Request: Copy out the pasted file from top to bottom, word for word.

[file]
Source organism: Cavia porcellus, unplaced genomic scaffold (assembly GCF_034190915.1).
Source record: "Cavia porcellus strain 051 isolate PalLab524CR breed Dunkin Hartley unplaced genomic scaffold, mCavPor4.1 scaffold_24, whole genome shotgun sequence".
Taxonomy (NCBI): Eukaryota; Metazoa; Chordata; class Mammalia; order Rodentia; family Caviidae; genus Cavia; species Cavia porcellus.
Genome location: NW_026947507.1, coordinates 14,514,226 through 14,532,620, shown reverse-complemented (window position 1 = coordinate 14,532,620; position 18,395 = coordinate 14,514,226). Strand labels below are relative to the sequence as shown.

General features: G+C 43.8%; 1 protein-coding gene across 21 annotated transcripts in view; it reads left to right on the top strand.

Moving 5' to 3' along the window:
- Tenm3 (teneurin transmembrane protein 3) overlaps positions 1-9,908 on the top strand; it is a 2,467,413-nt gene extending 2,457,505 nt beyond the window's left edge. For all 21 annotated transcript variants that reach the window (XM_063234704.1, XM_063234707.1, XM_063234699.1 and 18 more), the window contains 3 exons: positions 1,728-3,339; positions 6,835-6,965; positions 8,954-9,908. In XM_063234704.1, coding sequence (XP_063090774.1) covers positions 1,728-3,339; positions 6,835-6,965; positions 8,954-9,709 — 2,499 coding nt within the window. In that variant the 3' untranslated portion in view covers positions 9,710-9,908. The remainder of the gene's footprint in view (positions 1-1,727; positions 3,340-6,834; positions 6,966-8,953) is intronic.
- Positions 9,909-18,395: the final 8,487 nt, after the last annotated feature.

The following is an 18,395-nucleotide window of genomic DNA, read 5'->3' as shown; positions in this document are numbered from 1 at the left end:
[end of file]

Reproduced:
Source organism: Cavia porcellus, unplaced genomic scaffold (assembly GCF_034190915.1).
Source record: "Cavia porcellus strain 051 isolate PalLab524CR breed Dunkin Hartley unplaced genomic scaffold, mCavPor4.1 scaffold_24, whole genome shotgun sequence".
Taxonomy (NCBI): Eukaryota; Metazoa; Chordata; class Mammalia; order Rodentia; family Caviidae; genus Cavia; species Cavia porcellus.
Genome location: NW_026947507.1, coordinates 14,514,226 through 14,532,620, shown reverse-complemented (window position 1 = coordinate 14,532,620; position 18,395 = coordinate 14,514,226). Strand labels below are relative to the sequence as shown.

General features: G+C 43.8%; 1 protein-coding gene across 21 annotated transcripts in view; it reads left to right on the top strand.

Moving 5' to 3' along the window:
- Tenm3 (teneurin transmembrane protein 3) overlaps positions 1-9,908 on the top strand; it is a 2,467,413-nt gene extending 2,457,505 nt beyond the window's left edge. For all 21 annotated transcript variants that reach the window (XM_063234704.1, XM_063234707.1, XM_063234699.1 and 18 more), the window contains 3 exons: positions 1,728-3,339; positions 6,835-6,965; positions 8,954-9,908. In XM_063234704.1, coding sequence (XP_063090774.1) covers positions 1,728-3,339; positions 6,835-6,965; positions 8,954-9,709 — 2,499 coding nt within the window. In that variant the 3' untranslated portion in view covers positions 9,710-9,908. The remainder of the gene's footprint in view (positions 1-1,727; positions 3,340-6,834; positions 6,966-8,953) is intronic.
- Positions 9,909-18,395: the final 8,487 nt, after the last annotated feature.

The following is an 18,395-nucleotide window of genomic DNA, read 5'->3' as shown; positions in this document are numbered from 1 at the left end: